The ecology of urban driving I -- methodology
Driving patterns influence and are influenced by land use patterns and other transport features. Traffic research, particularly driving cycle development has mainly focused on the pure engineering aspects of driving patterns to the neglect of this broader perspective. Consequently the interpretation of results and policy development on urban energy conservation and emissions abatement arising from driving cycle research have been seriously questioned. This study shows how it is possible to closely link instrumented vehicle research to an understanding of the wider urban system, i.e. the ecology of urban driving. To do this a methodology of sampling driving patterns in an urban area is developed and applied to Perth, Western Australia. This defines homogeneous areas within the city in terms of their activity intensity, modal split and social/economic status. The six areas developed provide not only a framework for sampling driving patterns but a way of demonstrating the urban ecological basis of driving patterns.
If you experience problems downloading a file, check if you have the proper application to view it first. In case of further problems read the IDEAS help page. Note that these files are not on the IDEAS site. Please be patient as the files may be large.
As the access to this document is restricted, you may want to look for a different version under "Related research" (further below) or search for a different version of it.
Volume (Year): 26 (1992)
Issue (Month): 3 (May)
|Contact details of provider:|| Web page: http://www.elsevier.com/wps/find/journaldescription.cws_home/547/description#description|
|Order Information:|| Postal: http://www.elsevier.com/wps/find/supportfaq.cws_home/regional|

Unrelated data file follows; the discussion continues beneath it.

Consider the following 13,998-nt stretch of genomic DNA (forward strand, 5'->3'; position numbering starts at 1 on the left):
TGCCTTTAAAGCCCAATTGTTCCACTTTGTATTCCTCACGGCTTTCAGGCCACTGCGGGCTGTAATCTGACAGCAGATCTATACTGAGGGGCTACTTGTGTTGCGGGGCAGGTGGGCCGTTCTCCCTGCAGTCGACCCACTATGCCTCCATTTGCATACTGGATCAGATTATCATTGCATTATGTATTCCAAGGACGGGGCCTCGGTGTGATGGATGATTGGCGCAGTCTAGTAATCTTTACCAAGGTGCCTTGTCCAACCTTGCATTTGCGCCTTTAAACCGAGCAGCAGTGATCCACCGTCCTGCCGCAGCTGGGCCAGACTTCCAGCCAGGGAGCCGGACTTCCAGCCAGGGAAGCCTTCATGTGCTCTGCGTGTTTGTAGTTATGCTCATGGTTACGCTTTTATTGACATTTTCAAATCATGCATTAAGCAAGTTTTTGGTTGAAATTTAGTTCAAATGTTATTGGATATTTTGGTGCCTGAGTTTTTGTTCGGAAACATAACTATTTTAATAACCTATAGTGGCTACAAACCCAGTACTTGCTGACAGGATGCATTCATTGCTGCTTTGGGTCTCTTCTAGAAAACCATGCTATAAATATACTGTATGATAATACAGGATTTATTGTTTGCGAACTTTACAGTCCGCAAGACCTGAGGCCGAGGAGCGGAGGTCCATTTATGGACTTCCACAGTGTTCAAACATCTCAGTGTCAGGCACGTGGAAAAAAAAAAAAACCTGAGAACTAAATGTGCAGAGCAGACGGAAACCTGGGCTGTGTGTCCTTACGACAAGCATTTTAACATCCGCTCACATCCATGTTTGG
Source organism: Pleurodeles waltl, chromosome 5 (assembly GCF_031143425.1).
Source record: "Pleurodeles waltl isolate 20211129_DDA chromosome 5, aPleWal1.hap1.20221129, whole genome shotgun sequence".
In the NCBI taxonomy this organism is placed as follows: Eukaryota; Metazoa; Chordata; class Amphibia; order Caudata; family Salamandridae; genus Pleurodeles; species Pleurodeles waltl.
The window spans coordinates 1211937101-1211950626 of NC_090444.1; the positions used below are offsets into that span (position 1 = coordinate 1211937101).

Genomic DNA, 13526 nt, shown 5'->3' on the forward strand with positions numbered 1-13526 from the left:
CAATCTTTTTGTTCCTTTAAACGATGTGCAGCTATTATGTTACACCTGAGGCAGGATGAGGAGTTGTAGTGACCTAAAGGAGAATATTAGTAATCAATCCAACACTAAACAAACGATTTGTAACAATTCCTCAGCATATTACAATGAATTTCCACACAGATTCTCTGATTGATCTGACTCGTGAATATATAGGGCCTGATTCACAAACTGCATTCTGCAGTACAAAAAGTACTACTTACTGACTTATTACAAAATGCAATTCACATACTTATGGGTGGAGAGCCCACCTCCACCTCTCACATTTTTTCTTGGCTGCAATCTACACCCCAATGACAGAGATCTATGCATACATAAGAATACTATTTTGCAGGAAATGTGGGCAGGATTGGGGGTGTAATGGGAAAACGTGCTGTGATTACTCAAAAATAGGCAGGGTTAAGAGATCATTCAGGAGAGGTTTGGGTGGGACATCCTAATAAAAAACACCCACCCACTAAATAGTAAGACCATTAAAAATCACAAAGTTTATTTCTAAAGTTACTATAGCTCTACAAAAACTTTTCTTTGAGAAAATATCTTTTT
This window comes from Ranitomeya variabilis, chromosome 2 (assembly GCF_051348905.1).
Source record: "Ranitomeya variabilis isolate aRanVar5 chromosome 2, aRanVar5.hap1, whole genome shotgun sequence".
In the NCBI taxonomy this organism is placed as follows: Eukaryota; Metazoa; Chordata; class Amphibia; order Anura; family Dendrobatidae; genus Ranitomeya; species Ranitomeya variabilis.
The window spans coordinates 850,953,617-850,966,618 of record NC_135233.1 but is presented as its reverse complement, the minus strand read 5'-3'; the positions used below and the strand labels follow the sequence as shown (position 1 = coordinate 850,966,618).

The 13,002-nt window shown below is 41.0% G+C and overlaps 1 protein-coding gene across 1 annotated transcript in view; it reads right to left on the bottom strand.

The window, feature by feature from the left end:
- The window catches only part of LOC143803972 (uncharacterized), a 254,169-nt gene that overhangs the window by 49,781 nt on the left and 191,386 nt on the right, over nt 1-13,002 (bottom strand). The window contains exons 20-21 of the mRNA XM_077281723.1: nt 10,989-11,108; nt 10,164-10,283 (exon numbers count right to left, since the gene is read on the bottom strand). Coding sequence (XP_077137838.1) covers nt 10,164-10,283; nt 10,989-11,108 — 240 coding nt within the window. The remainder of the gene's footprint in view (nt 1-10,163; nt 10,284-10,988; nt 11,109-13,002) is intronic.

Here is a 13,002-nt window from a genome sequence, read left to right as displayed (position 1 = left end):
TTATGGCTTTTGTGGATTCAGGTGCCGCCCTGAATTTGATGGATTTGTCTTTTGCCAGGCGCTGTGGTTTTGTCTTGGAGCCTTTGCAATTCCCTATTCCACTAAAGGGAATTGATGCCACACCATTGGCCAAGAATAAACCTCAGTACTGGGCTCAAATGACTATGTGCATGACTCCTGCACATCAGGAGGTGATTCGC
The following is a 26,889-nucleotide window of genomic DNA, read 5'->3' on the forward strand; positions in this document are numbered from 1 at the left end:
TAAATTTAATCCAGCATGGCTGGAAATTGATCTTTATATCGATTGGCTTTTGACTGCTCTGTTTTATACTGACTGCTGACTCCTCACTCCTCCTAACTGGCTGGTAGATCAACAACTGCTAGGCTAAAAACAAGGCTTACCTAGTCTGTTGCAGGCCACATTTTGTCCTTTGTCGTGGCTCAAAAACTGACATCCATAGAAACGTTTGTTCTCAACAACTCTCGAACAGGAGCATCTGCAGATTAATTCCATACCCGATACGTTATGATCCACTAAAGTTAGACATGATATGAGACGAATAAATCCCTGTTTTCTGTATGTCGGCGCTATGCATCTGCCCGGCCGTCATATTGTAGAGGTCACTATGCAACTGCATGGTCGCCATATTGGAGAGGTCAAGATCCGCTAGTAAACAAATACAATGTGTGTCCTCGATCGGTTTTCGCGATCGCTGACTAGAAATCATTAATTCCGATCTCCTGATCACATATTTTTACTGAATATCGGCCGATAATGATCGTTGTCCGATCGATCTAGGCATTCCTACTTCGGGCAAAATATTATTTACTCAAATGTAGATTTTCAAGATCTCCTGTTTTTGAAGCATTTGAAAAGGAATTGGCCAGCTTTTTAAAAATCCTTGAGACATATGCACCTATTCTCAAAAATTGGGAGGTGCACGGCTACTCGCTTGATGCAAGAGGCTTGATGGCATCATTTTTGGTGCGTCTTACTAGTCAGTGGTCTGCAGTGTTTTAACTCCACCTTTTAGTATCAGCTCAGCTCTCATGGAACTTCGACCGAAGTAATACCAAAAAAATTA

When requesting a correction, please mention this item's handle: RePEc:eee:transa:v:26:y:1992:i:3:p:263-272. See general information about how to correct material in RePEc.
For technical questions regarding this item, or to correct its authors, title, abstract, bibliographic or download information, contact: (Dana Niculescu)
If you have authored this item and are not yet registered with RePEc, we encourage you to do it here. This allows to link your profile to this item. It also allows you to accept potential citations to this item that we are uncertain about.
If references are entirely missing, you can add them using this form.
If the full references list an item that is present in RePEc, but the system did not link to it, you can help with this form.
If you know of missing items citing this one, you can help us creating those links by adding the relevant references in the same way as above, for each refering item. If you are a registered author of this item, you may also want to check the "citations" tab in your profile, as there may be some citations waiting for confirmation.
Please note that corrections may take a couple of weeks to filter through the various RePEc services.